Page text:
The 123-home scheme completed in June 2019

PRS REIT still rising, but cautious on year’s prospects

The private rental housing developer and investor has reported “good progress” in a half-year period that saw it achieve its target of committing £900m, although it warned of a possible slowdown this year.

The PRS REIT reported rental income up by a factor of 3.8 to £2.3m, with pre-tax profit climbing from £500,000 to £7.5m. Net assets at the end of 2018 stood at £477.2m, up from £245.5m at the end of 2017 – the vehicle was launched in May of that year.

Steve Smith, chairman of the PRS REIT, said: “The PRS REIT made pleasing progress in the first half, and the growth in the number of completed rental homes is showing through in these financial results. We closed the half year with about 3,575 homes either built or under construction, with that number now at around 3,951.

“Looking over the remainder of the financial year, we anticipate short term headwinds that are likely to cause some delays to current construction schedules.We have therefore re-estimated our stabilised covered dividend target taking this into account.

“Outside these delays, the model is working well, with delivery and operational costs in line with expectations, continuing high demand for our homes, and good visibility on the deployment of the remaining tranches of our gross capital. Housing for the family rental market remains critically undersupplied and the opportunity remains substantial. Consequently, the board continues to view long term prospects with confidence.”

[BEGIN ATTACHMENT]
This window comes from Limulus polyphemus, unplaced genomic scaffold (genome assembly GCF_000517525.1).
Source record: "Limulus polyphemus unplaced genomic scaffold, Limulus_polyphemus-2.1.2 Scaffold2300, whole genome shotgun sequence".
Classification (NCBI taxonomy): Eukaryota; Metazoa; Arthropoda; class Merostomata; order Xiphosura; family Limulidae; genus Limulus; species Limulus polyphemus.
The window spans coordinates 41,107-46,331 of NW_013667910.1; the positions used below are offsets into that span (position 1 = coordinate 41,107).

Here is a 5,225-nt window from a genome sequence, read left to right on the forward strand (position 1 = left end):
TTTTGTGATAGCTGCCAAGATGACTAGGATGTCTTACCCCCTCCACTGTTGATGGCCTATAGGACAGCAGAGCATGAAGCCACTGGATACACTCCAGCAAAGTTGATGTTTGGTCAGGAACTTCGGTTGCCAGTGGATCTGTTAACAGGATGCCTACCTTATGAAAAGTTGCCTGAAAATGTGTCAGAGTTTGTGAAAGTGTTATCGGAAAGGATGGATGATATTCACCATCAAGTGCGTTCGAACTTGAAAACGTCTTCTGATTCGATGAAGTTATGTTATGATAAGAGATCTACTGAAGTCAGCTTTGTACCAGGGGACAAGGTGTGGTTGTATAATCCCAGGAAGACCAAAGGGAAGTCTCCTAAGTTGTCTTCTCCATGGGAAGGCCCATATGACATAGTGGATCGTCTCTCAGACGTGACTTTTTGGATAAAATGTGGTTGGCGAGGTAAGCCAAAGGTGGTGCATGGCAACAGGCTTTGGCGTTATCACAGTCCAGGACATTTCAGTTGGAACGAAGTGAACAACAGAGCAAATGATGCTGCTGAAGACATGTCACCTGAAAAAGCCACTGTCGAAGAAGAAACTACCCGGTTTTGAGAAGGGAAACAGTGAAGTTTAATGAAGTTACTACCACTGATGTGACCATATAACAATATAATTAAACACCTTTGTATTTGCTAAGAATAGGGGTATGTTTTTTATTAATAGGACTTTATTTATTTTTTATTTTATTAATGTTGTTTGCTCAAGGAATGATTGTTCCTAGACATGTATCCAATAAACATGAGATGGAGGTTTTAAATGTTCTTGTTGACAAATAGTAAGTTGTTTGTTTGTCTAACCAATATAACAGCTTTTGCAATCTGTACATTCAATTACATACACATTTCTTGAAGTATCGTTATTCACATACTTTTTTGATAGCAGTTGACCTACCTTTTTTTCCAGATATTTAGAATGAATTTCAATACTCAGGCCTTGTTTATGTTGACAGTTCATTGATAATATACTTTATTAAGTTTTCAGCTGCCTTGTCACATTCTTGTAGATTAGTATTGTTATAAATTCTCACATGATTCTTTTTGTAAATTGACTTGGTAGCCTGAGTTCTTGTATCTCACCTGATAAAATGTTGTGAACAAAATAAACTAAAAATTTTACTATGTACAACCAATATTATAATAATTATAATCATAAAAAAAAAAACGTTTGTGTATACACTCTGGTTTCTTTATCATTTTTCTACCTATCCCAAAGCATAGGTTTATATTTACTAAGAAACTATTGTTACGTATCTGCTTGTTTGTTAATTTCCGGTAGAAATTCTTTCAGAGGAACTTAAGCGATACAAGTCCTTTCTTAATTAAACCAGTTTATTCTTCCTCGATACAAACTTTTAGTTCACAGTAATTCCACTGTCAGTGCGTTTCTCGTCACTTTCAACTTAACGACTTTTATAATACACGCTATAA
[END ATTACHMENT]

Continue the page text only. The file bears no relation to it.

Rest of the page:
The PRS REIT is advised by Sigma PRS Management, and added a further four sites in January this year. It has now completed or contracted 47 sites. The company’s words of caution come amid a time of increasing political uncertainty, as Smith noted:

“As previously reported, we experienced some delays with development activity in the third quarter of the last financial year. Given the current backdrop and the local elections that will take place in early May, we believe it prudent to anticipate lengthening decision-making processes at local government level.

“This has a direct bearing on site commencement schedules, and slower delivery, particularly of larger sites, would reduce the company’s earnings during the development phase.”

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It will go tits up. They compete with house builders on the basis the lower yield needed by an investment fund will see them able to pay more for land. The rents will become unsustainable. Just wait till there are no lights on at the bottom of Densgate

By Anonymous